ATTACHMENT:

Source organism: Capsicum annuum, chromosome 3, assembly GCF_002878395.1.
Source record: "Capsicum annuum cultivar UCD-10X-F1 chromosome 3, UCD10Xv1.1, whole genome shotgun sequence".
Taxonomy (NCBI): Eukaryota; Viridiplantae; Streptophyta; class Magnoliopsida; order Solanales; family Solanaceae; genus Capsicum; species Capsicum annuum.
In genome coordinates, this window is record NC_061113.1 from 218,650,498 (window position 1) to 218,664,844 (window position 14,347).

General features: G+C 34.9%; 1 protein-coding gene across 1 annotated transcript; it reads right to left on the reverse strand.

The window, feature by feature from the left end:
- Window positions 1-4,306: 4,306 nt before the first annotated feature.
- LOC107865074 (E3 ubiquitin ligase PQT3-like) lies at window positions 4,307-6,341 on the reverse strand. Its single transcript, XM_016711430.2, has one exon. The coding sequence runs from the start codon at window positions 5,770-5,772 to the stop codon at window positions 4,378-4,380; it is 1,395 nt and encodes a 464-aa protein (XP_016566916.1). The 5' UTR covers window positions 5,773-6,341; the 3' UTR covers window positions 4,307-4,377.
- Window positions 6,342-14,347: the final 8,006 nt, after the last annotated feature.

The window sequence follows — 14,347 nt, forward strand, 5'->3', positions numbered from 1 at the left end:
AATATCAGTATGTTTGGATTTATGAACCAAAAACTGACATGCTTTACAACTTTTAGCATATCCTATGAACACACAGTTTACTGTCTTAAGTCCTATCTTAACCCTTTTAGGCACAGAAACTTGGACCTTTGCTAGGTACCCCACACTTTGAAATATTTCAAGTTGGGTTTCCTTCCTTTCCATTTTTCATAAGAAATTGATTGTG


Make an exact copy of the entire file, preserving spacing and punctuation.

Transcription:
Source organism: Capsicum annuum, chromosome 3, assembly GCF_002878395.1.
Source record: "Capsicum annuum cultivar UCD-10X-F1 chromosome 3, UCD10Xv1.1, whole genome shotgun sequence".
Taxonomy (NCBI): Eukaryota; Viridiplantae; Streptophyta; class Magnoliopsida; order Solanales; family Solanaceae; genus Capsicum; species Capsicum annuum.
In genome coordinates, this window is record NC_061113.1 from 218,650,498 (window position 1) to 218,664,844 (window position 14,347).

General features: G+C 34.9%; 1 protein-coding gene across 1 annotated transcript; it reads right to left on the reverse strand.

The window, feature by feature from the left end:
- Window positions 1-4,306: 4,306 nt before the first annotated feature.
- LOC107865074 (E3 ubiquitin ligase PQT3-like) lies at window positions 4,307-6,341 on the reverse strand. Its single transcript, XM_016711430.2, has one exon. The coding sequence runs from the start codon at window positions 5,770-5,772 to the stop codon at window positions 4,378-4,380; it is 1,395 nt and encodes a 464-aa protein (XP_016566916.1). The 5' UTR covers window positions 5,773-6,341; the 3' UTR covers window positions 4,307-4,377.
- Window positions 6,342-14,347: the final 8,006 nt, after the last annotated feature.

The window sequence follows — 14,347 nt, forward strand, 5'->3', positions numbered from 1 at the left end:
AATATCAGTATGTTTGGATTTATGAACCAAAAACTGACATGCTTTACAACTTTTAGCATATCCTATGAACACACAGTTTACTGTCTTAAGTCCTATCTTAACCCTTTTAGGCACAGAAACTTGGACCTTTGCTAGGTACCCCACACTTTGAAATATTTCAAGTTGGGTTTCCTTCCTTTCCATTTTTCATAAGAAATTGATTGTG